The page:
HELSINKI – A new study claims that a woman’s consumption of excessive quantities of liquorices during pregnancy could hamper her child’s intelligence and behavior.
The study published in the American Journal of Epidemiology saw a comparison between eight-year-old children and found that kids of mothers who ate large amounts of liquorices when pregnant did not perform as well as other youngsters in cognitive tests on vocabulary, memory and spatial awareness.
Sixty-four of the children who took part in the study were exposed to high levels of glycyrrhizin in liquorices, 46 to moderate levels and 211 to low levels.
Behavior was assessed using an in-depth questionnaire completed by the mother and also used by clinicians to evaluate children’s behavior.
The research concluded that women who ate more than 500mg of glycyrrhizin per week – found in the equivalent of 100g of pure liquorices – were more likely to have children with lower intelligence levels and more behavioral problems.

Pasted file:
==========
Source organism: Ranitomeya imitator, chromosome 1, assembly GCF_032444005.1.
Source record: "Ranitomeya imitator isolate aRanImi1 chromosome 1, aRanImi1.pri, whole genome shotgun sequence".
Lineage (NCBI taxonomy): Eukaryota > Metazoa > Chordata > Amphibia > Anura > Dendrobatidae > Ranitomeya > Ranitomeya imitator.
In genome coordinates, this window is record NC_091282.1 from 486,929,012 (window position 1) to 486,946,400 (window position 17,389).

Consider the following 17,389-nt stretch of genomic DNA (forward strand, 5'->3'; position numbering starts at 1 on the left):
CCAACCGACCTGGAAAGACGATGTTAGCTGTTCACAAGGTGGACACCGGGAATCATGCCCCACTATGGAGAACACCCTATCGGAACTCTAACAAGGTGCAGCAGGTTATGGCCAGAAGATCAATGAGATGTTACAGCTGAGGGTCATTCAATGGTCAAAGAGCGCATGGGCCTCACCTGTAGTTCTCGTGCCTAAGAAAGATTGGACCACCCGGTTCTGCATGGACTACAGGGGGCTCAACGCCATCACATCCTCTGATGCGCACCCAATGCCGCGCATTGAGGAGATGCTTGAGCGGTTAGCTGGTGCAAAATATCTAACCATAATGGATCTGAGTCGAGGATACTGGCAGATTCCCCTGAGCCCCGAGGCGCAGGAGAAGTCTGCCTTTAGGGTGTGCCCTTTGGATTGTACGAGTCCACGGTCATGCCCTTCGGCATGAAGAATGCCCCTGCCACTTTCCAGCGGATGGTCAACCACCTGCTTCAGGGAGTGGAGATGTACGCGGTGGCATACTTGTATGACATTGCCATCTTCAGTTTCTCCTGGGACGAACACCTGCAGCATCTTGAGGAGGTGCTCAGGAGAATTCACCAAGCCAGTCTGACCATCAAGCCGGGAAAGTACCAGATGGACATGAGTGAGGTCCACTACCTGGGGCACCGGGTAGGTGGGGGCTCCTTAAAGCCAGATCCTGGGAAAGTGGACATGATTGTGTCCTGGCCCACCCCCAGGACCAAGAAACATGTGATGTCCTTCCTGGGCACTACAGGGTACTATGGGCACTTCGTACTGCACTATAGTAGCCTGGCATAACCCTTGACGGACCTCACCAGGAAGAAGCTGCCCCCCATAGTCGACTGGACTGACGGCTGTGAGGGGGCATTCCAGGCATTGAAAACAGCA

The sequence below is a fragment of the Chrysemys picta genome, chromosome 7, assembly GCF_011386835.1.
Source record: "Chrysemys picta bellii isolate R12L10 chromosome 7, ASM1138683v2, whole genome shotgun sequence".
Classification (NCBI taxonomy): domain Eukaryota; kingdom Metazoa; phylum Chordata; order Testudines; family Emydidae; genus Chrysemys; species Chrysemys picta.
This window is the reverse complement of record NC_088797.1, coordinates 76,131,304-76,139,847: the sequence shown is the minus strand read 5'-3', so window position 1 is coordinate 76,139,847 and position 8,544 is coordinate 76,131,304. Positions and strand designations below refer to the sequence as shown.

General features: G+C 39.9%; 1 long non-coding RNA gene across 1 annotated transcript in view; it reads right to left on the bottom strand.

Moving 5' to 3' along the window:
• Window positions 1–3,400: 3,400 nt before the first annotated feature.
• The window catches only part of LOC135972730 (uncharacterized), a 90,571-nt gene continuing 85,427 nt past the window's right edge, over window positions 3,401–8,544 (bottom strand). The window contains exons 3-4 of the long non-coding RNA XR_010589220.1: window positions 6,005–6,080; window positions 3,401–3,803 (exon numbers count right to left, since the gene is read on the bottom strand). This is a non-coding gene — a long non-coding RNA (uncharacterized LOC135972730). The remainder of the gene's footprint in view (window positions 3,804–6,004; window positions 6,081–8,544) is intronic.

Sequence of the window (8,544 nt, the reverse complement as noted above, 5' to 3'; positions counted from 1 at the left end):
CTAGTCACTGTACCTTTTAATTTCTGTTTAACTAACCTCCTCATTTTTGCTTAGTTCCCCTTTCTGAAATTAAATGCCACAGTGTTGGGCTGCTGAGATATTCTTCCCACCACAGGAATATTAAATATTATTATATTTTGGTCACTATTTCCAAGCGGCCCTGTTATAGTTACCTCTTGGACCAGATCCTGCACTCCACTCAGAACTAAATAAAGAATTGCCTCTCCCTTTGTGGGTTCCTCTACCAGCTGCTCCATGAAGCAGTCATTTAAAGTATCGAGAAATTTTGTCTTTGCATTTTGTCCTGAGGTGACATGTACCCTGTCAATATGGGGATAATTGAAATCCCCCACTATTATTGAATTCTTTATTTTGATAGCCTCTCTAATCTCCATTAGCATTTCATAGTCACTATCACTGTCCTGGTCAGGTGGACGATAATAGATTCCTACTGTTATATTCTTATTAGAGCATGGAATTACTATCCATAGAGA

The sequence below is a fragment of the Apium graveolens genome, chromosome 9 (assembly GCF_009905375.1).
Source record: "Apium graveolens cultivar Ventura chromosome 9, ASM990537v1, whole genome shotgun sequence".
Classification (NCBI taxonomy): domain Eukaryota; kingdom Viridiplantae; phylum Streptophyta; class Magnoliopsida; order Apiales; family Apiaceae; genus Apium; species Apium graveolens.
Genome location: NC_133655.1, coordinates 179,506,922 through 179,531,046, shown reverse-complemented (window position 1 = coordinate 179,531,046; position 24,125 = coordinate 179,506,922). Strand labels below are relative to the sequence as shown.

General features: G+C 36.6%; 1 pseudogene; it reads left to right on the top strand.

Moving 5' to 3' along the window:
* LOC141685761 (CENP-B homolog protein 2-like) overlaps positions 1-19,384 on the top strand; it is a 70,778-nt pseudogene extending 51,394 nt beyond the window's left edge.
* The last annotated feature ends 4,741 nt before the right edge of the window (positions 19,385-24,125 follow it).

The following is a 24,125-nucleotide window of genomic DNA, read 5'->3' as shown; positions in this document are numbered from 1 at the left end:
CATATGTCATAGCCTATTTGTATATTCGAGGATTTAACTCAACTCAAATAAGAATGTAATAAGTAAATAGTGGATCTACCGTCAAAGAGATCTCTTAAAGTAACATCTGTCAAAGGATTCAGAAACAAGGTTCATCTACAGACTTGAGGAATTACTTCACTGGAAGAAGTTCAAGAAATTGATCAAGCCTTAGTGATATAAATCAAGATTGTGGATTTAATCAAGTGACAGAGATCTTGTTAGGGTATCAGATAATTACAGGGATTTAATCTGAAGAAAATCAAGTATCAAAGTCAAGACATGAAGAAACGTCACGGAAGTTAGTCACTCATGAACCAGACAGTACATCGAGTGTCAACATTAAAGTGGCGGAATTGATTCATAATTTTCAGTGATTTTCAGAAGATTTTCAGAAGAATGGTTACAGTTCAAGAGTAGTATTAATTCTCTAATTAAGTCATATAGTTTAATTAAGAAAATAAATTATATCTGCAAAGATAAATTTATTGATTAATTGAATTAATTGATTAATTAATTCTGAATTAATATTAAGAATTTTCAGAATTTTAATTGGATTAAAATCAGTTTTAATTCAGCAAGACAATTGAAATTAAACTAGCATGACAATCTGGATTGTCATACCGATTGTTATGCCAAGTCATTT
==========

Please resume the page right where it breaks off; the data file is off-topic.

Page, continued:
Some of the inadequacies in the kids, selected from Finland where consumption of the drink among women is common, were poor attention spans and ADHD (attention deficit hyperactivity disorder).
The study, carried out by the University of Helsinki and the University of Edinburgh, suggested that a component in liquorices called glycyrrhizin may impair the placenta, allowing stress hormones to cross from the mother to the baby.
Apparently, high levels of such hormones, known as glucocorticoids, affect fetal brain development, which leads behavioral disorders in children.
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